Perhaps many of you know about the Louvre. It is the largest museum in the West. We're not sure what museums in the East are larger -- but we guess only The Hermitage. Or is The Hermitage considered to be in the West too? Large galleries
In any event, since the Pyramid was built, getting into the Louvre is pleasant and smooth, with lots of interesting stores to divert your attention between the Metro and the museum. That's assuming you get there early, which we did.
We bought combined tickets for the Museum and the special exhibition on Leonardo da Vinci. Our grandson Dan continues to get into all the tourist destinations free. It's an interesting contrast with England, which charges half price for seniors and students, to France, which has no senior discount, but lets accompanied children 18 and under in free.
Of course one cannot see the museum in a day. Today we first visited two Louvre favorites - Winged Victory and the Mona Lisa - and spent the rest Heads in front of Mona Lisa of the time exploring unfamiliar corridors, and giving Dan an idea of the extent of the museum. We walked through most of the first floor and a little of the zero and -1 floors, seeing some paintings, sculpture, furniture, jewels, ceramics, decorative objects, weapons and armor, etc. One weapon of note was the epee of Suleiman the Magnificent.
After lunch in the museum we did a little more exploration, seeing the ancient foundations of the medieval castle which was torn down to build the modern chateau, and a little bit of Islamic art.
The Louvre says it does not have sufficient funds to stay 100% open, so one part of the museum is closed each day of the week. This is definitely a Winged Victory of SamothraceFrench way of doing things. In America, we believe the museum would either raise the admission price or else be completely closed one or more days rather than have part of the museum barred off. But we're just guessing. Certainly the effect on museum goers is not very pleasant, not only because certain exhibits are closed off -- and you don't know from the guide they give you which ones -- but also because the traffic flow is seriously disturbed, and you have to go up and down and around to avoid the closed sections. Anyhow, we know it's a bit of a whine, but don't you think the largest museum in the West ought to be just about perfect?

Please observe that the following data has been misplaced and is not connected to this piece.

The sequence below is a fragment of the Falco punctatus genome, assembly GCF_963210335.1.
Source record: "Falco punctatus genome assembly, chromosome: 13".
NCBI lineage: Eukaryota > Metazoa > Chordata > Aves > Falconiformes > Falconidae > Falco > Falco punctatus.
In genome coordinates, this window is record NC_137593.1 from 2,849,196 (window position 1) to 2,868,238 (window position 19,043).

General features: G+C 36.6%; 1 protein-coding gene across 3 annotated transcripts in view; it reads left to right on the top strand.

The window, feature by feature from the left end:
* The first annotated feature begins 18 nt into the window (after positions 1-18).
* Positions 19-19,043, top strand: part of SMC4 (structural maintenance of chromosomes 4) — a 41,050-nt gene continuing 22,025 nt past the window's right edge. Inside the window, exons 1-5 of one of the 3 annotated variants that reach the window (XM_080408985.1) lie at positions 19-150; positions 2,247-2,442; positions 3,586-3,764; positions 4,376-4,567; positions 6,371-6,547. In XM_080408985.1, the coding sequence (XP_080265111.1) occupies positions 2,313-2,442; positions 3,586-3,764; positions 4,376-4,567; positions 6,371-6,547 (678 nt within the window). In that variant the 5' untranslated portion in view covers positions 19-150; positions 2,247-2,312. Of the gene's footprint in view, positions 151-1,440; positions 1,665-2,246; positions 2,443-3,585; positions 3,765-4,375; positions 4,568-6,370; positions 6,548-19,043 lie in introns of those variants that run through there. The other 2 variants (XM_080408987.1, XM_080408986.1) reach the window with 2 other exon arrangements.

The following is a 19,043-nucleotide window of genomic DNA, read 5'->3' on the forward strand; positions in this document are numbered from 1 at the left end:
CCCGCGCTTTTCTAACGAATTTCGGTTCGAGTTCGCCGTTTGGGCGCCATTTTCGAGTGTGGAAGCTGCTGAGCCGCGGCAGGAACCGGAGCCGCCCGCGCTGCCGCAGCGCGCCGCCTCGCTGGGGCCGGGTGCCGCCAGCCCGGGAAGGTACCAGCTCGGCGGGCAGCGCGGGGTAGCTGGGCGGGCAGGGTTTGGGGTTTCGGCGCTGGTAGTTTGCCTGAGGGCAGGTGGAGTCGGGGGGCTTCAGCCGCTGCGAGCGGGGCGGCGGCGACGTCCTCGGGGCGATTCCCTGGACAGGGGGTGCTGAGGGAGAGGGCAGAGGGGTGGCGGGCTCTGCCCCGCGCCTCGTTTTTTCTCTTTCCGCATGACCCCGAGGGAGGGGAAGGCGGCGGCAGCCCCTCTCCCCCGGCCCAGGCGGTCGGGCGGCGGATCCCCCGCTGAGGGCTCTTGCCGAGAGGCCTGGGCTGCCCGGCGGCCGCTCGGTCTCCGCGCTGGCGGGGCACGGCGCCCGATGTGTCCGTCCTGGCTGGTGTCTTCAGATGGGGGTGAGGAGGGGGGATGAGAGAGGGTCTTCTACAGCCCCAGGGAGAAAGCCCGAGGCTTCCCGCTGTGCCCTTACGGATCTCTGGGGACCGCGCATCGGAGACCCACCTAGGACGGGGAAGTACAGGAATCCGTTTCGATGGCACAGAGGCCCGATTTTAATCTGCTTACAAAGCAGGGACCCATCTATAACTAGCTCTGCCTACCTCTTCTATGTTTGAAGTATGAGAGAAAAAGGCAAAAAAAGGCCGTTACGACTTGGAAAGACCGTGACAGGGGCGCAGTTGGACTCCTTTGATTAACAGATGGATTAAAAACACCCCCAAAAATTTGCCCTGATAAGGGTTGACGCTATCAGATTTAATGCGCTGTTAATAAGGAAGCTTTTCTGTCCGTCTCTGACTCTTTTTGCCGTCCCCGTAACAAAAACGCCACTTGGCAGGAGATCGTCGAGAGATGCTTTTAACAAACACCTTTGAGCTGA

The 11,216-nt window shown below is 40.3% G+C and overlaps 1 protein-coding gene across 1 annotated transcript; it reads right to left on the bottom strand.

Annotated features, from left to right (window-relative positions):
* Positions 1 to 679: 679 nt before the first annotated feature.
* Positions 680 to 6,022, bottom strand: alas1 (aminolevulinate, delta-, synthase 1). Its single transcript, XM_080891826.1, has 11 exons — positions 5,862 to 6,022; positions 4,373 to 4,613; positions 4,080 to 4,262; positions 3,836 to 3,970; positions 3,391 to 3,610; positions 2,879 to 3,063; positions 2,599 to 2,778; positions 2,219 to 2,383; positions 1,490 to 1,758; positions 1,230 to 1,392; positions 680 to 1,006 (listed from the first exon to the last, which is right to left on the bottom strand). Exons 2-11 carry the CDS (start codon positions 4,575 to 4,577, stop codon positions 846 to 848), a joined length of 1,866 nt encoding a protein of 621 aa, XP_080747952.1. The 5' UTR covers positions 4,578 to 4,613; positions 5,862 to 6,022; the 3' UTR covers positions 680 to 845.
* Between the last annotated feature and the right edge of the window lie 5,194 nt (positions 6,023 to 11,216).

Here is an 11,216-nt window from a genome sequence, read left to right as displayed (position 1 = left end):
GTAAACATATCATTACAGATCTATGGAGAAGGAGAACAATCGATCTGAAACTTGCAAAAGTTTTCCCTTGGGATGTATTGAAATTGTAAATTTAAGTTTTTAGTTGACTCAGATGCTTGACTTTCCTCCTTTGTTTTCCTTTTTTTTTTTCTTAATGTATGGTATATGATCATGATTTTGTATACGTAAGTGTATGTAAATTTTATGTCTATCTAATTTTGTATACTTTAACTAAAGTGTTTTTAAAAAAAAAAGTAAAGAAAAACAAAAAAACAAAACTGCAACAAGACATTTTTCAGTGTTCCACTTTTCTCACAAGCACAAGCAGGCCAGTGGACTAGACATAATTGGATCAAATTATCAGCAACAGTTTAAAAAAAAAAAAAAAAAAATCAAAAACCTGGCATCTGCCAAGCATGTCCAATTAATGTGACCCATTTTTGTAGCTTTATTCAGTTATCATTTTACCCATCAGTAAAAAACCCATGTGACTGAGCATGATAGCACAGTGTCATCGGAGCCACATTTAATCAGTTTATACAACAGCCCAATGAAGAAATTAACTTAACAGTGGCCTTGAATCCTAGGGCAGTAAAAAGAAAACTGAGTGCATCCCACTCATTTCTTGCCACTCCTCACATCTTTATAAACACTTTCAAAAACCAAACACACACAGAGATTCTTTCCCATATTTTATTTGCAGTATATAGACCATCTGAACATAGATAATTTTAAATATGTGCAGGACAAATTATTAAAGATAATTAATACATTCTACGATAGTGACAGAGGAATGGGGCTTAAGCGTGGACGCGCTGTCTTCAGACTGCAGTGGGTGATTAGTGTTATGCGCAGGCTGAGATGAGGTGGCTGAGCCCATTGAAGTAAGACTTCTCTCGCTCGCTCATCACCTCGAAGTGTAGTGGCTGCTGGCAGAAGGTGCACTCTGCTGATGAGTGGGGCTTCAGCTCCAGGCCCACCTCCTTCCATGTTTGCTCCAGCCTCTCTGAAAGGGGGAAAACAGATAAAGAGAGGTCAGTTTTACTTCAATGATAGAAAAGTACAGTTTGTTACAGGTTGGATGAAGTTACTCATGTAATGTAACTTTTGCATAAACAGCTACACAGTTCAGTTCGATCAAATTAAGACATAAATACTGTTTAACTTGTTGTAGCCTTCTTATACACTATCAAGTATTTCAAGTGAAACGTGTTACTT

One exhibit which captivated us was several rooms of Michaelangelo sketches and drawings and notes. It was possible to watch his ideas grow by seeing a sequence of drawings on a subject, and also to see the confidence with which he would sketch an arm, a face, an ear, or an entire scene. It was also excellent preparation for the Leonardo exhibit. Ancient Egyptian cat
The special Leonardo exhibit was incredible. We had seen a Leonardo exhibit recently at another museum, featuring a few notebooks and a number of reconstructions of his machinery. The Louvre had room after room filled with drawings, notebooks, studies, comparisons. What was more remarkable was that a great part of this incredible exhibit came from the Louvre's own collections and library. Other contributors were the British Museum, the Library of the Institute of France, the Royal Library at Windsor, and the J. Paul Getty Museum of Los Angeles. And no, they did not move the Mona Lisa for this exhibition; everybody remembers that painting!
We did not stay all day, but only until we were Louvred out. There's only so many beautiful works of art one can admire before one begins to go glassy-eyed. Also, as the day wore on the museum became more and more crowded. Perhaps the moral of all this is that it would be better to have more smaller museums than few big ones. But of course that will never happen!